If this really is to be Vincent Kompany’s last competitive game in a Manchester City shirt, it will be a fitting end but letting go of all this will not be easy for either party. They have simply invested too much in each other. The greatest bonds, after all, are always the hardest to break.
Just as the one remaining bridge in the dressing room between the pre and post-Abu Dhabi era at City is no ordinary player or captain, so the club he arrived at as a bright and ambitious 22-year-old is scarcely recognisable from the one he could now leave as a 33-year-old and one of the game’s true statesmen.
They were threatening to turn off the lights before Sheikh Mansour’s largesse transformed the club in 2008, days after Kompany’s arrival from Hamburg for £6 million - one of the great transfer steals. Now they are history makers, the first English club to claim a domestic treble after this one-sided FA Cup final against Watford.
In truth, it may be more of a see you again soon than a goodbye from Kompany if the contract extension so many at City - team-mates and staff included - are praying will be forthcoming in the days and weeks ahead fails to materialise. Whether as a coach, a future manager or, perhaps most intriguingly, as an executive or board member, it is hard to believe the Belgium defender will not be helping to shape City’s future off the field in the years to come with all the passion, drive and intelligence he has shown on it.
For now, though, we can only hope this is not farewell because it certainly feels like it - the tears on that lap of honour after City’s final home game, the emotions here. Oh to be a fly on the wall when Kompany and Pep Guardiola sit down for that beer the City manager has talked about, presumably before the Catalan returns home to Barcelona for a most deserved holiday in a week or so’s time. Talk about a brains trust. Kompany wants more regular football, Guardiola cannot promise it him. Unless a compromise is reached, something will have to give. The only certainty is Kompany is insistent he will not be retiring.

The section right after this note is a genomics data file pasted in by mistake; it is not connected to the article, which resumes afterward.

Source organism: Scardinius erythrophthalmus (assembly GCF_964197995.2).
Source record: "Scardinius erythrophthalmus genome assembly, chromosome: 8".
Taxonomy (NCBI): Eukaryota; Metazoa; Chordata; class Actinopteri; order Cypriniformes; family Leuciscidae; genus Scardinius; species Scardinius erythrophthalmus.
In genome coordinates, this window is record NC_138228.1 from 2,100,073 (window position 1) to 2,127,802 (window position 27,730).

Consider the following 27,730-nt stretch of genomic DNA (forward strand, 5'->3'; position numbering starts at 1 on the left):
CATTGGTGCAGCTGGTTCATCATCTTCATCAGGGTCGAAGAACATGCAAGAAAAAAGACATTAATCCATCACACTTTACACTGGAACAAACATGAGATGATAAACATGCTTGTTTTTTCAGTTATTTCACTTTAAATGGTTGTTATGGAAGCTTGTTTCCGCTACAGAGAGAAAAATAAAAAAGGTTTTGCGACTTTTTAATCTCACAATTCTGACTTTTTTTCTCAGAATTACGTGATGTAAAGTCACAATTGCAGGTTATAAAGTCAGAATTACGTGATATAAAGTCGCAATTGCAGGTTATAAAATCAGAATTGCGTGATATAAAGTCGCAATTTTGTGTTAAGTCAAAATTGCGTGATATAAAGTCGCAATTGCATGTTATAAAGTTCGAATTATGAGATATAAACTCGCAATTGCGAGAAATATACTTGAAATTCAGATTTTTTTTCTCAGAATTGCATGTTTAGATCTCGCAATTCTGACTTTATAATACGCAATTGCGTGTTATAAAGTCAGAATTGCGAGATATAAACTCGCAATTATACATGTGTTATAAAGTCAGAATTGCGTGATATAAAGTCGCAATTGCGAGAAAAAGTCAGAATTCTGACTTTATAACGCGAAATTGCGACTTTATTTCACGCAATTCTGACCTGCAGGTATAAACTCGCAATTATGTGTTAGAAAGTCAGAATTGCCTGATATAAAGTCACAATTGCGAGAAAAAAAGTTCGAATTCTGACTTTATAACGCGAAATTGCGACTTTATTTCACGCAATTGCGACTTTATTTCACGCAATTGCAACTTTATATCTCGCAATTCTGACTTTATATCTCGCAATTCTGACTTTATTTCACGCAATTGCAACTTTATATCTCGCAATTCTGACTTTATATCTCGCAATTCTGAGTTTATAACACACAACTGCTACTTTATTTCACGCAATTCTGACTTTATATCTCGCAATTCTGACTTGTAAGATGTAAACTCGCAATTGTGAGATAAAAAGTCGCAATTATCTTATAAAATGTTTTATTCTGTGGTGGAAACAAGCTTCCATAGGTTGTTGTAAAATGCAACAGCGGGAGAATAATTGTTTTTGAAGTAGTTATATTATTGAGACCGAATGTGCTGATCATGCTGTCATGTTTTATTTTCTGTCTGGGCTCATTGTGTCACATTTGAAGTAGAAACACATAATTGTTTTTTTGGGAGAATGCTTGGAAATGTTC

Sure, his fitness cannot be relied upon these days but no one needs to remind Guardiola what he will be losing in the dressing room if his captain departs when his existing contract expires next month. Kompany represents City’s soul. An adopted Mancunian who married a local girl, he delights in playfully mocking his United supporting father-in-law and, when he is not pinging unstoppable 30-yard drives into the top corner or throwing his body in the way of anything and everything, is helping to fight the city’s homelessness problem. It is not just City and their supporters who would miss him.
“I’m probably the most prepared player in the world for my after-career,” Kompany said over the weekend. He is not wrong. Fluent in four languages, in 2017 he graduated with a Masters in Global Business and his interests include media and property development. He will keep lacing those boots for a while yet, though. If he stays at City, it will not be out of sentiment on his club’s part.
If he has proven anything over the past couple of months, it is that he still firmly belongs at this level. Okay, so that thunderbolt of a goal against Leicester was out of the ordinary for a player more accustomed to stopping them but few defenders read the game quite as well or are as committed to the cause.
There might have been momentary panic from Kompany, shortly before City scored their first, when Watford’s players appealed en masse for a penalty after feeling the Belgian had handled Roberto Pereyra’s shot, but it was about as ruffled as he looked all afternoon. Troy Deeney barely got a sniff all game. There are few quite as adept at getting their body in the way, at making the block as Kompany, as Pereyra discovered again early in the second half.
It is not luck, it is a skill. No matter the pain that might come his way, he never takes his eye off the ball and has an innate sense of timing and anticipation. A captain colossus in every way.